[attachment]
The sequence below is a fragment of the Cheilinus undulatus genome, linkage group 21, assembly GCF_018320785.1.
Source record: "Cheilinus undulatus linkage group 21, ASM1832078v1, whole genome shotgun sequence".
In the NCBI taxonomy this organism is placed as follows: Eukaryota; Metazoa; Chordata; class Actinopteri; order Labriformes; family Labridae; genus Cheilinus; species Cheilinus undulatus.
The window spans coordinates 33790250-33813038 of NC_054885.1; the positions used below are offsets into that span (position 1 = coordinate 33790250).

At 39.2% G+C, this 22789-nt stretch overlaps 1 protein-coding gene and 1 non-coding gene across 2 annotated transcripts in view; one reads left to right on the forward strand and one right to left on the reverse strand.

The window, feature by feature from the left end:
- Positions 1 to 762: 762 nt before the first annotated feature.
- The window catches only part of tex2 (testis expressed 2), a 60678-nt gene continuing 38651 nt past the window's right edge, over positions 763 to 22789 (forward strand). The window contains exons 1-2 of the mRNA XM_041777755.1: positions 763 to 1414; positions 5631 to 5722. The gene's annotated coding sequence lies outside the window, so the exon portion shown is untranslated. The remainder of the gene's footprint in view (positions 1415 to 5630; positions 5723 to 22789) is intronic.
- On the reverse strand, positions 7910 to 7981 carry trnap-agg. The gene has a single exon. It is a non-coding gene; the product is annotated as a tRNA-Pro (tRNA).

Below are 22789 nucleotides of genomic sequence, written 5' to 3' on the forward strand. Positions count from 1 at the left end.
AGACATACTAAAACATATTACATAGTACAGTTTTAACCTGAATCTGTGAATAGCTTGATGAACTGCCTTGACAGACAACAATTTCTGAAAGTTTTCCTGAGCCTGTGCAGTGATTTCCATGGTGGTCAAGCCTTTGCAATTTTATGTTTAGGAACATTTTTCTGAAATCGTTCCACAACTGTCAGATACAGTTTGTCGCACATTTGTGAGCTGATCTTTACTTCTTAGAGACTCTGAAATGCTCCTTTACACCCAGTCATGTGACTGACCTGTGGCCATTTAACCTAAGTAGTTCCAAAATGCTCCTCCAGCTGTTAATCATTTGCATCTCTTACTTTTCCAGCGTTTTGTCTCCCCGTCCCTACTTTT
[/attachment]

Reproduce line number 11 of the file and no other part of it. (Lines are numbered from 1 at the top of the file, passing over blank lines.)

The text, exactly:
AGACATACTAAAACATATTACATAGTACAGTTTTAACCTGAATCTGTGAATAGCTTGATGAACTGCCTTGACAGACAACAATTTCTGAAAGTTTTCCTGAGCCTGTGCAGTGATTTCCATGGTGGTCAAGCCTTTGCAATTTTATGTTTAGGAACATTTTTCTGAAATCGTTCCACAACTGTCAGATACAGTTTGTCGCACATTTGTGAGCTGATCTTTACTTCTTAGAGACTCTGAAATGCTCCTTTACACCCAGTCATGTGACTGACCTGTGGCCATTTAACCTAAGTAGTTCCAAAATGCTCCTCCAGCTGTTAATCATTTGCATCTCTTACTTTTCCAGCGTTTTGTCTCCCCGTCCCTACTTTT